• Usanner
I must start with a little piece of personal information that does relate to this wonderful book. My mother was proud--very, very proud--to be a member of the Mayflower Society. And she signed my two natural born daughters as life members but not my son who was adopted and is Obama black (white natural mother, black natural father) because only those who are blood-lined can belong she said (probably true). But she never wanted to acknowledge that her father's mother, who died in childbirth, was Native American. So when I arrived at page 60 of this book, I just roared because Twain had it all so very, very right about my white Puritan ancestors! Horrid people really!
Although I thought maybe the introduction (it's 35 pages long) could have been reduced some--that maybe some of the personal information about the author's Iranian roots and the friendships she has had with women who were born there but came here to live were not really that relevant, once I got into the "meat" of the book, it just couldn't have been more wonderful. So I have just ordered copies of "The Adventures of Huckleberry Finn," (it's been years since I read it), "Babbitt" (haven't read it since college over fifty years ago where I majored in English), and a collection of Carson McCuller's shorter works: the three authors Azar Nafisi has selected to analyze.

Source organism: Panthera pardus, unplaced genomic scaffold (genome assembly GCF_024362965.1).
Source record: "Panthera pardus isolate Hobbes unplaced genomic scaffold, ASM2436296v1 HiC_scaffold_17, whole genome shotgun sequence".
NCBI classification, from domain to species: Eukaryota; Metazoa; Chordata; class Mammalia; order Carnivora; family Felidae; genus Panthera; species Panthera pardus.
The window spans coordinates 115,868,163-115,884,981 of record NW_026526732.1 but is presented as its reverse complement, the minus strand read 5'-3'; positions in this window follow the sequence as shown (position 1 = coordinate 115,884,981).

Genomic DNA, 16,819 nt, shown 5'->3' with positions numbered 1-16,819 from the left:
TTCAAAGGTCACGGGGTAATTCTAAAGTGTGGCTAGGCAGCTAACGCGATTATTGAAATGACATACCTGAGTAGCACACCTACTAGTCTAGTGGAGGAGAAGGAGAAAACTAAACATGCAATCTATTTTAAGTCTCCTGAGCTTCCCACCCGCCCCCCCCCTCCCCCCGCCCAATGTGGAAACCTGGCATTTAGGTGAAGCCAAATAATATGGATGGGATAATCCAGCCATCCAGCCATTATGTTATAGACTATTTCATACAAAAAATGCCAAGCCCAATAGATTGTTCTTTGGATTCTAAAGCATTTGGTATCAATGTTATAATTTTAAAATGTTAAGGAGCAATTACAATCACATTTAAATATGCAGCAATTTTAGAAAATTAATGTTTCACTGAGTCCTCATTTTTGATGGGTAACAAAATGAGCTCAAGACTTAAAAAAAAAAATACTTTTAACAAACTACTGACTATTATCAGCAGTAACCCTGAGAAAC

This is a book that English teachers should read at both the high school and college/university level. It is not a book filled with scholarly footnotes (there are none) but instead is a passionate long essay about the values of reading quality literature, most especially these three authors.
If I would award it a few more stars I would.
  • Tansino
This turned out to be very good. The introduction alone is a strong case for literacy and deep reading and a lament for what the rich and politicians have done to impose a new kind of illiteracy on the poor. I was struck by one quote she found from John Adams in 1765 wrote, "A native of America who cannot read or write is as rare an appearance...as a comet or an earthquake." And this apparently was true and remained true for a number of years. I had previously read that the literacy rate tested on inducted WWI white soldiers was in the low 90 percent. It dipped in the WW2 testing and dipped further to the mid sixties for Vietnam.